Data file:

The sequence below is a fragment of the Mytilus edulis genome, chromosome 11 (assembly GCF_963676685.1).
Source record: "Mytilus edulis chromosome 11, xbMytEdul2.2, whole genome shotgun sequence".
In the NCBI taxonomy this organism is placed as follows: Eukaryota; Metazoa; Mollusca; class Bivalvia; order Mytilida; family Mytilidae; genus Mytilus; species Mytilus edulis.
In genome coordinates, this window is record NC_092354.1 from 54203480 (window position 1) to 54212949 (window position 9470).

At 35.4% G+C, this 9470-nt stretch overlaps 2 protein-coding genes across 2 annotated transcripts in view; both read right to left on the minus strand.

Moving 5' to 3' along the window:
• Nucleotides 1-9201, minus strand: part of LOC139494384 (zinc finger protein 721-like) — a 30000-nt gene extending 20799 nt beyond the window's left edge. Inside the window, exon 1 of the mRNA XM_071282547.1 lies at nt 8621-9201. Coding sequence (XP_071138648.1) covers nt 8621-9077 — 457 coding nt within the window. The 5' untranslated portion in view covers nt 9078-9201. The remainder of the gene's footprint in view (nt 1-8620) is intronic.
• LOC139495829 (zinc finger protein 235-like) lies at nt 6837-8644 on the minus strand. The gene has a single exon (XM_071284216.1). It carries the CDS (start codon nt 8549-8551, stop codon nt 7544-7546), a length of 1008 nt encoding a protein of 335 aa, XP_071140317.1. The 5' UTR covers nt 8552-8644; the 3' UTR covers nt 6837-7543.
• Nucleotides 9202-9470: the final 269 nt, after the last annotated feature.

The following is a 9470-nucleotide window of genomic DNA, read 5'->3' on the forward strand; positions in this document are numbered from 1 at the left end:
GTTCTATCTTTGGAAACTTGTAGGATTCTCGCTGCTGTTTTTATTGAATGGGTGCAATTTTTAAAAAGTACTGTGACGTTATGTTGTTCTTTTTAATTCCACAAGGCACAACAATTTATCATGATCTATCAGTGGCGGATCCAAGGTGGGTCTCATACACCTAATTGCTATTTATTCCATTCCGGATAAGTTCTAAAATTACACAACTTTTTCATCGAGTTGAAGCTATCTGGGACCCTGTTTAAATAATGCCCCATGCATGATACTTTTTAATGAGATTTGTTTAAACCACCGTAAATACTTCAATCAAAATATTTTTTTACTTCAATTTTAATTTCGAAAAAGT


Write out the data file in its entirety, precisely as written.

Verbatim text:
The sequence below is a fragment of the Mytilus edulis genome, chromosome 11 (assembly GCF_963676685.1).
Source record: "Mytilus edulis chromosome 11, xbMytEdul2.2, whole genome shotgun sequence".
In the NCBI taxonomy this organism is placed as follows: Eukaryota; Metazoa; Mollusca; class Bivalvia; order Mytilida; family Mytilidae; genus Mytilus; species Mytilus edulis.
In genome coordinates, this window is record NC_092354.1 from 54203480 (window position 1) to 54212949 (window position 9470).

At 35.4% G+C, this 9470-nt stretch overlaps 2 protein-coding genes across 2 annotated transcripts in view; both read right to left on the minus strand.

Moving 5' to 3' along the window:
• Nucleotides 1-9201, minus strand: part of LOC139494384 (zinc finger protein 721-like) — a 30000-nt gene extending 20799 nt beyond the window's left edge. Inside the window, exon 1 of the mRNA XM_071282547.1 lies at nt 8621-9201. Coding sequence (XP_071138648.1) covers nt 8621-9077 — 457 coding nt within the window. The 5' untranslated portion in view covers nt 9078-9201. The remainder of the gene's footprint in view (nt 1-8620) is intronic.
• LOC139495829 (zinc finger protein 235-like) lies at nt 6837-8644 on the minus strand. The gene has a single exon (XM_071284216.1). It carries the CDS (start codon nt 8549-8551, stop codon nt 7544-7546), a length of 1008 nt encoding a protein of 335 aa, XP_071140317.1. The 5' UTR covers nt 8552-8644; the 3' UTR covers nt 6837-7543.
• Nucleotides 9202-9470: the final 269 nt, after the last annotated feature.

The following is a 9470-nucleotide window of genomic DNA, read 5'->3' on the forward strand; positions in this document are numbered from 1 at the left end:
GTTCTATCTTTGGAAACTTGTAGGATTCTCGCTGCTGTTTTTATTGAATGGGTGCAATTTTTAAAAAGTACTGTGACGTTATGTTGTTCTTTTTAATTCCACAAGGCACAACAATTTATCATGATCTATCAGTGGCGGATCCAAGGTGGGTCTCATACACCTAATTGCTATTTATTCCATTCCGGATAAGTTCTAAAATTACACAACTTTTTCATCGAGTTGAAGCTATCTGGGACCCTGTTTAAATAATGCCCCATGCATGATACTTTTTAATGAGATTTGTTTAAACCACCGTAAATACTTCAATCAAAATATTTTTTTACTTCAATTTTAATTTCGAAAAAGT